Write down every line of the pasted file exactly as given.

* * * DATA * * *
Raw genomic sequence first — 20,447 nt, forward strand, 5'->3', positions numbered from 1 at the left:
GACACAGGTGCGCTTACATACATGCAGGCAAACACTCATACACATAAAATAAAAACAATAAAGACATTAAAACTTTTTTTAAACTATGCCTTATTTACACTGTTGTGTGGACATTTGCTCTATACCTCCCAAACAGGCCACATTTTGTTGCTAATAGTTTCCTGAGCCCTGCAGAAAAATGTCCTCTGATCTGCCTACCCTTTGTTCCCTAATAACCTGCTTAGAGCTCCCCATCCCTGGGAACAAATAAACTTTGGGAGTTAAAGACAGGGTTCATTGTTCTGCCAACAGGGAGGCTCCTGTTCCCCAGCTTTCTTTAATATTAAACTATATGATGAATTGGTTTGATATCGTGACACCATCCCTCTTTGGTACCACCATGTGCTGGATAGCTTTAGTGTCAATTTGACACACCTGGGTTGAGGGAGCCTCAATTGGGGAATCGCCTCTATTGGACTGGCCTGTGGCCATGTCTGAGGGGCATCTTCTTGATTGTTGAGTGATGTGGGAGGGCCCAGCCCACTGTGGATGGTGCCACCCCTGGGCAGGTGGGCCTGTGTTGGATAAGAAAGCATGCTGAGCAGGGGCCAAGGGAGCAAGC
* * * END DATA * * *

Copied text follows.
Raw genomic sequence first — 20,447 nt, forward strand, 5'->3', positions numbered from 1 at the left:
GACACAGGTGCGCTTACATACATGCAGGCAAACACTCATACACATAAAATAAAAACAATAAAGACATTAAAACTTTTTTTAAACTATGCCTTATTTACACTGTTGTGTGGACATTTGCTCTATACCTCCCAAACAGGCCACATTTTGTTGCTAATAGTTTCCTGAGCCCTGCAGAAAAATGTCCTCTGATCTGCCTACCCTTTGTTCCCTAATAACCTGCTTAGAGCTCCCCATCCCTGGGAACAAATAAACTTTGGGAGTTAAAGACAGGGTTCATTGTTCTGCCAACAGGGAGGCTCCTGTTCCCCAGCTTTCTTTAATATTAAACTATATGATGAATTGGTTTGATATCGTGACACCATCCCTCTTTGGTACCACCATGTGCTGGATAGCTTTAGTGTCAATTTGACACACCTGGGTTGAGGGAGCCTCAATTGGGGAATCGCCTCTATTGGACTGGCCTGTGGCCATGTCTGAGGGGCATCTTCTTGATTGTTGAGTGATGTGGGAGGGCCCAGCCCACTGTGGATGGTGCCACCCCTGGGCAGGTGGGCCTGTGTTGGATAAGAAAGCATGCTGAGCAGGGGCCAAGGGAGCAAGC